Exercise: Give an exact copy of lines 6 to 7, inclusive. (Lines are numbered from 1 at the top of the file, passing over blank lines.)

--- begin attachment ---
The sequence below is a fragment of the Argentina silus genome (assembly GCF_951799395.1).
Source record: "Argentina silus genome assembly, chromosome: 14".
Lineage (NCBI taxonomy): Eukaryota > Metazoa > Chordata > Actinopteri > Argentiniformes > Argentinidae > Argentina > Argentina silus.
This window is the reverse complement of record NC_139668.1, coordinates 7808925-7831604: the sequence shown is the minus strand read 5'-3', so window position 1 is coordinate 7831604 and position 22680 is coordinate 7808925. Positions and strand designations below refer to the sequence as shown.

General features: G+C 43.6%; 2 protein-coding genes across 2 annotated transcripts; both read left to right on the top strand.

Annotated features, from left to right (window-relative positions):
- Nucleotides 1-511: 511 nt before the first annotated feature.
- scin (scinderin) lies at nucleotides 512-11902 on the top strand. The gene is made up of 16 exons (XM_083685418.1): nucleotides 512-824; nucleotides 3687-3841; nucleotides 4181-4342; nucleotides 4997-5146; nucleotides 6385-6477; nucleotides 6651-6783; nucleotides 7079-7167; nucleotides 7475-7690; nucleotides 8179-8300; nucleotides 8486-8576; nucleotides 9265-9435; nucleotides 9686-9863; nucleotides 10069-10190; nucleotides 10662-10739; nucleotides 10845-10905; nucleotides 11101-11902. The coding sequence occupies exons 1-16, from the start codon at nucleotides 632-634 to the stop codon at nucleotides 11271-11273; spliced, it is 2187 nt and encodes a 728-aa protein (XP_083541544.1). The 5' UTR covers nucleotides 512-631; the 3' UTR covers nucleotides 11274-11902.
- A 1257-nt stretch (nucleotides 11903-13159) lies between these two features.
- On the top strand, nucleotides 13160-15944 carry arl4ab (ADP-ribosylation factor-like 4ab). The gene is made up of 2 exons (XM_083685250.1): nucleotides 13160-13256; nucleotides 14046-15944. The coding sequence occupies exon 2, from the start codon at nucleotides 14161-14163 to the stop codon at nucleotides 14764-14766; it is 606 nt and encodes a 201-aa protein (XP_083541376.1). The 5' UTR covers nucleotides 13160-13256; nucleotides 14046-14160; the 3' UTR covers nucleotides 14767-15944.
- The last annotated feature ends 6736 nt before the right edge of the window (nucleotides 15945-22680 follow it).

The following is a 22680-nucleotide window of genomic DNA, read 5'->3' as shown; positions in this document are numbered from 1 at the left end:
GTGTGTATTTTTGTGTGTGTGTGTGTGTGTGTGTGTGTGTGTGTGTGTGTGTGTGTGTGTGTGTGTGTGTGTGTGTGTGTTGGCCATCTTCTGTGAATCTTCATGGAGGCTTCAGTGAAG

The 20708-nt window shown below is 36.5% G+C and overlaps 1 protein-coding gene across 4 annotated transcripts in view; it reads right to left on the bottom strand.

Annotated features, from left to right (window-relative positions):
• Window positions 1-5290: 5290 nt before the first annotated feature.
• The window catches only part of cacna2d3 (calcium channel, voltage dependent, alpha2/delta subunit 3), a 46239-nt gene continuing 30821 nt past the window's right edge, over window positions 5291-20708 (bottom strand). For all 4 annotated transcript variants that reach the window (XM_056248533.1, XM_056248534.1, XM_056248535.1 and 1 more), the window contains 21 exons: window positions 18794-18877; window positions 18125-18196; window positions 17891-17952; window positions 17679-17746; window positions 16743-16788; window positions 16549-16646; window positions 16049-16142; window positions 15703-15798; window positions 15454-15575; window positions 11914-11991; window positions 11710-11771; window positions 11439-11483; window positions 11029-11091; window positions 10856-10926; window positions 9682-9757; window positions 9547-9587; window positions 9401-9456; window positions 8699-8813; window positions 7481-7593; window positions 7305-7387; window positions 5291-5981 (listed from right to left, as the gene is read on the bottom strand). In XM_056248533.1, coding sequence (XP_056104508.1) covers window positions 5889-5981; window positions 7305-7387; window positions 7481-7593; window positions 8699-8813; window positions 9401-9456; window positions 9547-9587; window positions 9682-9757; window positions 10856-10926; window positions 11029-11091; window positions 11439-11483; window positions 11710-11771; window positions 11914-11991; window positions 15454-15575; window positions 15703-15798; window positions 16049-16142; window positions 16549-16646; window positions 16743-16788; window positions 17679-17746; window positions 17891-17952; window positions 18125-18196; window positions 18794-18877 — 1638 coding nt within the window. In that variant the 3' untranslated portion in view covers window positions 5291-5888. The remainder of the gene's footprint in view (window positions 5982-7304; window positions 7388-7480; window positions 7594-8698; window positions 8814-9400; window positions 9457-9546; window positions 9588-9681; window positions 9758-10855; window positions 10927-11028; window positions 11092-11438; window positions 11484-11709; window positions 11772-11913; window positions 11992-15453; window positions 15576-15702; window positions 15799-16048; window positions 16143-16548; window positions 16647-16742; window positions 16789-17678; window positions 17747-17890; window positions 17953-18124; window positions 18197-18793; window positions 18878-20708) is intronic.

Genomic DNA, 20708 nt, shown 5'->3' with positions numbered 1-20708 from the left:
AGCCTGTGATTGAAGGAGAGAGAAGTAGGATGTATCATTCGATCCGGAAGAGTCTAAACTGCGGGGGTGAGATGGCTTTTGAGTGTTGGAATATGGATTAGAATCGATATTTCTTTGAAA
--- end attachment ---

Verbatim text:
Annotated features, from left to right (window-relative positions):
- Nucleotides 1-511: 511 nt before the first annotated feature.